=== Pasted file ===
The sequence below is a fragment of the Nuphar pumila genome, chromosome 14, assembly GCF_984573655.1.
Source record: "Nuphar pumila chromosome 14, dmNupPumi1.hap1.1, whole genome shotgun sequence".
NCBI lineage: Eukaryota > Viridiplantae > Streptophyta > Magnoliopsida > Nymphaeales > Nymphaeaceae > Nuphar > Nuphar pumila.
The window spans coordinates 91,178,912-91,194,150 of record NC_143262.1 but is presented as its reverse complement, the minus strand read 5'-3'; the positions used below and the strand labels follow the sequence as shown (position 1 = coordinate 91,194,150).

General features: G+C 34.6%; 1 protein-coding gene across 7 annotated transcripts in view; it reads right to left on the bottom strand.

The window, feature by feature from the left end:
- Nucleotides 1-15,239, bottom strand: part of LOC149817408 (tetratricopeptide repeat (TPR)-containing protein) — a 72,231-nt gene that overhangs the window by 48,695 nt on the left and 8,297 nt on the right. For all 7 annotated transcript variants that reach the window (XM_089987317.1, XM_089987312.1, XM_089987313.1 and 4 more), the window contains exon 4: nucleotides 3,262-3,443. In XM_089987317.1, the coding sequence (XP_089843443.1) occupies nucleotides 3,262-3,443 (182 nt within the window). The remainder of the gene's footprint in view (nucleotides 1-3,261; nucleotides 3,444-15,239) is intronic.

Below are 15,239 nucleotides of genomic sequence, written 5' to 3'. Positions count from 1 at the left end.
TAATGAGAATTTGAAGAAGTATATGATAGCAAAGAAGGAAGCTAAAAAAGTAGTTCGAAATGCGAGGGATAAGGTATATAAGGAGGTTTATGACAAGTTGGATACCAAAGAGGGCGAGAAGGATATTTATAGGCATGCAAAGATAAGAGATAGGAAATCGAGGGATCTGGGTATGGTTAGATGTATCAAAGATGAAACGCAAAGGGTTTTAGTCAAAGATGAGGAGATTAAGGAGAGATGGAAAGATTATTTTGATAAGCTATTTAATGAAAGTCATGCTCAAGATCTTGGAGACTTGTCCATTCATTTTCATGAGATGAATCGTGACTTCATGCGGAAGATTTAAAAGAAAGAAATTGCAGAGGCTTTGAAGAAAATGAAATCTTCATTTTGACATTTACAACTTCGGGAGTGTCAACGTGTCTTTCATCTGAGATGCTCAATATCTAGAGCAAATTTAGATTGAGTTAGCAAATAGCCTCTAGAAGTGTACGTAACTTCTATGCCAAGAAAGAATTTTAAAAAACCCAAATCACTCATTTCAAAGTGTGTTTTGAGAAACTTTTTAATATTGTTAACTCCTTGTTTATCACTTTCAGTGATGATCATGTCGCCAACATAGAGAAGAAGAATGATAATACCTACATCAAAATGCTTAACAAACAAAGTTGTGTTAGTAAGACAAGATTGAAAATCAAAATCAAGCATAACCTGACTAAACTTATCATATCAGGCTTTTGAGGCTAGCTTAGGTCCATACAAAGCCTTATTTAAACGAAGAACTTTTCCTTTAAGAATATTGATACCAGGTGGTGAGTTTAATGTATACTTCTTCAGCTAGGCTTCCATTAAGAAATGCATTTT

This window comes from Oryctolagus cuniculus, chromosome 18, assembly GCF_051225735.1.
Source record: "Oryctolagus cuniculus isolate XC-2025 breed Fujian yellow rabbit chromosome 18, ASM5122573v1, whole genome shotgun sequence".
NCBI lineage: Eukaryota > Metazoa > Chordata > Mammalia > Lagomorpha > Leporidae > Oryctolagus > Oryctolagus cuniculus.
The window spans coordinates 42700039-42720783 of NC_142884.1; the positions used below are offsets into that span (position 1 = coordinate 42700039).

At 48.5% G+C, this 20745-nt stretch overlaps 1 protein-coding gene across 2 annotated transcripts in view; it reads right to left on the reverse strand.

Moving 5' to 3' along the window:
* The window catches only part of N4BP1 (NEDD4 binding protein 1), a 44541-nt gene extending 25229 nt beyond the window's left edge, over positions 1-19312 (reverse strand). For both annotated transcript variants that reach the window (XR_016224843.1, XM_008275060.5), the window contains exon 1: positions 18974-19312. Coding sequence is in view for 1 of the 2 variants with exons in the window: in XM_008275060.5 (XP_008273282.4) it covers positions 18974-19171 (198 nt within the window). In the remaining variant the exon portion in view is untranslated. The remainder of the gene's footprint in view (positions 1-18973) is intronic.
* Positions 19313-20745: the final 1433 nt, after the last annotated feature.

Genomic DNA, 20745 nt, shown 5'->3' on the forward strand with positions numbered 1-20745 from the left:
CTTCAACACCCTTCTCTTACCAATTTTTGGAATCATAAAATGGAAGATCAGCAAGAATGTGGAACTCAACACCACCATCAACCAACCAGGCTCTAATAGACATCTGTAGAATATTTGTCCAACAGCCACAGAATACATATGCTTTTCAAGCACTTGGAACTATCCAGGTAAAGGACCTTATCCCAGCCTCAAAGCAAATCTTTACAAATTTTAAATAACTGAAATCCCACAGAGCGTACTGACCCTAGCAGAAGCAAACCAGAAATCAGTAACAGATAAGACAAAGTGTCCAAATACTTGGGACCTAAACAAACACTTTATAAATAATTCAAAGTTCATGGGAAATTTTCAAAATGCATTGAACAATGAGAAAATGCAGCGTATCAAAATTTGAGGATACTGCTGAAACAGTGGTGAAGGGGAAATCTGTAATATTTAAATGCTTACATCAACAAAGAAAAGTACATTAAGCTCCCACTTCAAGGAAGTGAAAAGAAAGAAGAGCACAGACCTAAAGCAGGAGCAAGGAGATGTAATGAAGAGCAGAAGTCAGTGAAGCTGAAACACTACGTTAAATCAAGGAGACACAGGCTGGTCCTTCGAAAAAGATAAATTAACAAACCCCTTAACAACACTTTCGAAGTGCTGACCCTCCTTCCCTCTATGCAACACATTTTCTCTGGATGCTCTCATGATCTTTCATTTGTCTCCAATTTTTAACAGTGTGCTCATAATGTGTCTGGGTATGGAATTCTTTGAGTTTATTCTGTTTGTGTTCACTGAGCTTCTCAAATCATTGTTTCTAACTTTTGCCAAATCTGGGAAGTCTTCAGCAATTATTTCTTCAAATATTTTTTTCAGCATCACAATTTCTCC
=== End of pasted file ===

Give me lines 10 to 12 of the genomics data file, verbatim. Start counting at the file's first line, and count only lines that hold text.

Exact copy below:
This window comes from Oryctolagus cuniculus, chromosome 18, assembly GCF_051225735.1.
Source record: "Oryctolagus cuniculus isolate XC-2025 breed Fujian yellow rabbit chromosome 18, ASM5122573v1, whole genome shotgun sequence".
NCBI lineage: Eukaryota > Metazoa > Chordata > Mammalia > Lagomorpha > Leporidae > Oryctolagus > Oryctolagus cuniculus.